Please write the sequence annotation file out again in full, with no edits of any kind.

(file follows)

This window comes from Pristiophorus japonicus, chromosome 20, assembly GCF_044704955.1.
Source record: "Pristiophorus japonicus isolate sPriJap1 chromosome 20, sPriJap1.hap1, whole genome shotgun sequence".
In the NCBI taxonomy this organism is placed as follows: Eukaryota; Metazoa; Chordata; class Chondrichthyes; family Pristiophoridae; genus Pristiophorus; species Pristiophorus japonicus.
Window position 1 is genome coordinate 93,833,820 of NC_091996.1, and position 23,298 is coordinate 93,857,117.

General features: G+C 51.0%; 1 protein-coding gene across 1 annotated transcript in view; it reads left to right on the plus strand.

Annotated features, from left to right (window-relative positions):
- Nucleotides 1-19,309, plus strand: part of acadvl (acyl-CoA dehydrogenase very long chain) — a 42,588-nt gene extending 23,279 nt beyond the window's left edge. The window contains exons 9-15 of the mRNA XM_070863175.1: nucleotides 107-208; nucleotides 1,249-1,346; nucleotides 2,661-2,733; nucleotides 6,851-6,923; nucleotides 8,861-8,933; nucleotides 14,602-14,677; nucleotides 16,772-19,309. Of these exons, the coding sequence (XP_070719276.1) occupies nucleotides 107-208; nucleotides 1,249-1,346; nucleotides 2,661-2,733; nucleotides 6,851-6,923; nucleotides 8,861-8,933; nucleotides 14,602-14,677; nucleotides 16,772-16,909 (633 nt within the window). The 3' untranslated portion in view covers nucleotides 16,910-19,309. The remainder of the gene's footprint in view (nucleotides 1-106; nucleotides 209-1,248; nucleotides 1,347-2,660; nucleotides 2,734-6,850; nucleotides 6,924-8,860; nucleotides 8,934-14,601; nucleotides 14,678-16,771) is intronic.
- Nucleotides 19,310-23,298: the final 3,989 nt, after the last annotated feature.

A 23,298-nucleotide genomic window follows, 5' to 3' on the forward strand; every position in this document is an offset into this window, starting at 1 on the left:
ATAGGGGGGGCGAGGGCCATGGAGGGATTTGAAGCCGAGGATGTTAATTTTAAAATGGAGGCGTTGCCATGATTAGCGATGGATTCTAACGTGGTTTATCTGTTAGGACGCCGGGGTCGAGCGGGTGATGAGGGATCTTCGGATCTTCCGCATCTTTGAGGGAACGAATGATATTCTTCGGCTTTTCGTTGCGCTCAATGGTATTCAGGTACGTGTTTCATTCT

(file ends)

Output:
This window comes from Pristiophorus japonicus, chromosome 20, assembly GCF_044704955.1.
Source record: "Pristiophorus japonicus isolate sPriJap1 chromosome 20, sPriJap1.hap1, whole genome shotgun sequence".
In the NCBI taxonomy this organism is placed as follows: Eukaryota; Metazoa; Chordata; class Chondrichthyes; family Pristiophoridae; genus Pristiophorus; species Pristiophorus japonicus.
Window position 1 is genome coordinate 93,833,820 of NC_091996.1, and position 23,298 is coordinate 93,857,117.

General features: G+C 51.0%; 1 protein-coding gene across 1 annotated transcript in view; it reads left to right on the plus strand.

Annotated features, from left to right (window-relative positions):
- Nucleotides 1-19,309, plus strand: part of acadvl (acyl-CoA dehydrogenase very long chain) — a 42,588-nt gene extending 23,279 nt beyond the window's left edge. The window contains exons 9-15 of the mRNA XM_070863175.1: nucleotides 107-208; nucleotides 1,249-1,346; nucleotides 2,661-2,733; nucleotides 6,851-6,923; nucleotides 8,861-8,933; nucleotides 14,602-14,677; nucleotides 16,772-19,309. Of these exons, the coding sequence (XP_070719276.1) occupies nucleotides 107-208; nucleotides 1,249-1,346; nucleotides 2,661-2,733; nucleotides 6,851-6,923; nucleotides 8,861-8,933; nucleotides 14,602-14,677; nucleotides 16,772-16,909 (633 nt within the window). The 3' untranslated portion in view covers nucleotides 16,910-19,309. The remainder of the gene's footprint in view (nucleotides 1-106; nucleotides 209-1,248; nucleotides 1,347-2,660; nucleotides 2,734-6,850; nucleotides 6,924-8,860; nucleotides 8,934-14,601; nucleotides 14,678-16,771) is intronic.
- Nucleotides 19,310-23,298: the final 3,989 nt, after the last annotated feature.

A 23,298-nucleotide genomic window follows, 5' to 3' on the forward strand; every position in this document is an offset into this window, starting at 1 on the left:
ATAGGGGGGGCGAGGGCCATGGAGGGATTTGAAGCCGAGGATGTTAATTTTAAAATGGAGGCGTTGCCATGATTAGCGATGGATTCTAACGTGGTTTATCTGTTAGGACGCCGGGGTCGAGCGGGTGATGAGGGATCTTCGGATCTTCCGCATCTTTGAGGGAACGAATGATATTCTTCGGCTTTTCGTTGCGCTCAATGGTATTCAGGTACGTGTTTCATTCT